"If we're going to fix health care, we've got to get at the delivery of care and the cost of care," Bertolini said in a "Squawk Box" interview. "The ACA does none of that. The only person who's really going to drive that is the consumer and the decisions they make."
Aetna said Tuesday that its medical spending rose more than estimates in the second quarter, due in part to the higher costs of covering patients who bought insurance under Obamacare for the first time. But the third-largest U.S. health insurer also reported better-than-expected earnings and revenue in the second quarter and raised full-year guidance.
"We have more people in the system using health care. So if you have coverage you are going to use it, particularly if you haven't had coverage before and have pent-up demand," the Aetna CEO explained. "Usually utilization and health care [also] pick up as the economy recovers, people get back to work and they get more coverage."
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But Aetna expects medical spending this year to be at the low end of its forecasts and said the second quarter does not represent a new upswing after years of slowing growth in health costs.
Last week, two federal appeals panels disagreed on the legality of Obamacare subsidies that gave billions of dollars to help 4.7 million people buy insurance on HealthCare.gov. While this issue could end up before the Supreme Court, the subsidies for now remain in effect.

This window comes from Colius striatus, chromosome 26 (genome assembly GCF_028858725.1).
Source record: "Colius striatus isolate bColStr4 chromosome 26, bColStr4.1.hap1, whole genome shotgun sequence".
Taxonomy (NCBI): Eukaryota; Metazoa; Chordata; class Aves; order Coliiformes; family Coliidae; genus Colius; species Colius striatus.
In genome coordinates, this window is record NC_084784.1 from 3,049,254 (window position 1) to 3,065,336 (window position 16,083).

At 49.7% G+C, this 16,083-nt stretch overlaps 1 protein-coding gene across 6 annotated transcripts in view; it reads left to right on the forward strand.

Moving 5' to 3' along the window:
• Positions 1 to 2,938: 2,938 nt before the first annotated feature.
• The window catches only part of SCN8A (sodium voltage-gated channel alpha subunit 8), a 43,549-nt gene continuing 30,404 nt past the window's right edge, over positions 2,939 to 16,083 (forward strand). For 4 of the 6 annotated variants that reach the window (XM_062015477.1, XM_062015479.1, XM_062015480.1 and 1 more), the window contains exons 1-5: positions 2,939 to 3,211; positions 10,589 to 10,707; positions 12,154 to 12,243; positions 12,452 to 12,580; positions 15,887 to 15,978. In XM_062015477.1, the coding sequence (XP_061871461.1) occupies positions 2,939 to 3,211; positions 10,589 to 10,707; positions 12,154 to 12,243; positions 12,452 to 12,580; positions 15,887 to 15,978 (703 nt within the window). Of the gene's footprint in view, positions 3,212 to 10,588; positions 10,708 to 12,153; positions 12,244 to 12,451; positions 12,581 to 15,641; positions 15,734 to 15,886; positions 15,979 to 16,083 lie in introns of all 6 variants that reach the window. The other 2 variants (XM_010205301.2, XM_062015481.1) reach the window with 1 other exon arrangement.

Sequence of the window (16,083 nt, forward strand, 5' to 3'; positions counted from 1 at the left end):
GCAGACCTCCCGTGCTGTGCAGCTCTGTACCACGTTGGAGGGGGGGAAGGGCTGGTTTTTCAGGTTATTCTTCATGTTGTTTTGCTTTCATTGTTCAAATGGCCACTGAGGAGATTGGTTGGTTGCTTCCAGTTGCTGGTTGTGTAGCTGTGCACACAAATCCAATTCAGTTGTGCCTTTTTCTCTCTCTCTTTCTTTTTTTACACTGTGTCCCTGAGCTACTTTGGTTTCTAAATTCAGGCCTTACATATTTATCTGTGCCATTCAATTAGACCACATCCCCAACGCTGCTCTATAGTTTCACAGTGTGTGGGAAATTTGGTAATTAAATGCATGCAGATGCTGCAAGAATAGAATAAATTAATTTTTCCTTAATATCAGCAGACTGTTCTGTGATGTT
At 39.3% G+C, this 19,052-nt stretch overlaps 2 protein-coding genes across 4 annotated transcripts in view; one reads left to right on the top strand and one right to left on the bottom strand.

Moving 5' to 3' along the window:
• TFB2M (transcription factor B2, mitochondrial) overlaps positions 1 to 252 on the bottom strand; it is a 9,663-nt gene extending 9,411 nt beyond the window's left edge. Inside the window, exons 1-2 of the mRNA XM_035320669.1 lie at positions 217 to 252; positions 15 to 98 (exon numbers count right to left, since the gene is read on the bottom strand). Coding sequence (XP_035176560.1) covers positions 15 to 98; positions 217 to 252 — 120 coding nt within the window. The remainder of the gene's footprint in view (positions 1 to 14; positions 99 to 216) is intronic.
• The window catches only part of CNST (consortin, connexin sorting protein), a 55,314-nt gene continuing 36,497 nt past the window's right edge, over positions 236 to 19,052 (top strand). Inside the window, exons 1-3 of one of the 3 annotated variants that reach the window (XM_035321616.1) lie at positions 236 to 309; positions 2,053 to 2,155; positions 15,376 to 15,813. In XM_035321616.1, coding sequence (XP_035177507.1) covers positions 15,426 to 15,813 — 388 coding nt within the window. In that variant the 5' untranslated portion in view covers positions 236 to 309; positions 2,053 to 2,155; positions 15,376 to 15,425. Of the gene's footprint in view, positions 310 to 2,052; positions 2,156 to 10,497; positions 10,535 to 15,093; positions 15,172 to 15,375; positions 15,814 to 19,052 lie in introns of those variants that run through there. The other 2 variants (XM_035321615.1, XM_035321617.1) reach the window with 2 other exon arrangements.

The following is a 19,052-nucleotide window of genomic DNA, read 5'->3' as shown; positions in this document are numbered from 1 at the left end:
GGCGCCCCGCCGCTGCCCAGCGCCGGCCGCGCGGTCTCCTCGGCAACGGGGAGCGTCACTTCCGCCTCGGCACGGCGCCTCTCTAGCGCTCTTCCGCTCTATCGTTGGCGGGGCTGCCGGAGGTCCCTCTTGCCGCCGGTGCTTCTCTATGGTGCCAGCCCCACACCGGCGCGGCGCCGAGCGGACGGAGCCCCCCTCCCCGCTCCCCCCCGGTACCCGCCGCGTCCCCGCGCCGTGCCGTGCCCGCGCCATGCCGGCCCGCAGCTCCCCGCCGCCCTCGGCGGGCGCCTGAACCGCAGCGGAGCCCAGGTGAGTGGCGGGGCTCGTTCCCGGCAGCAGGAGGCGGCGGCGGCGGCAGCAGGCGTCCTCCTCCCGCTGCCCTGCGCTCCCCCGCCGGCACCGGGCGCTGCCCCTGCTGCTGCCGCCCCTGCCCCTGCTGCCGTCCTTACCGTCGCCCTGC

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"We have 600,000 ... customers as a result of the Affordable Care Act," Bertolini said. "We do know they are sicker. We know 87 percent are subsidized. We know they are older. So we expect they are going to use more health care."
"We priced this [Obamacare] business at lower margins in the 3 percent to 5 percent range … but we didn't plan or expect earnings as a result of those populations," he explained.
Going beyond Obamacare, Bertolini said: "We have to redesign the underlying system, but we have to engage consumers in different ways."
Aetna has found, he said, that when private employers move to private health exchanges and give workers a choice, the employees of those companies buy more a cost-effective health care product because "it's their money to spend versus their employer buying it for them."
—By CNBC's Matthew J. Belvedere. Reuters contributed to this report.
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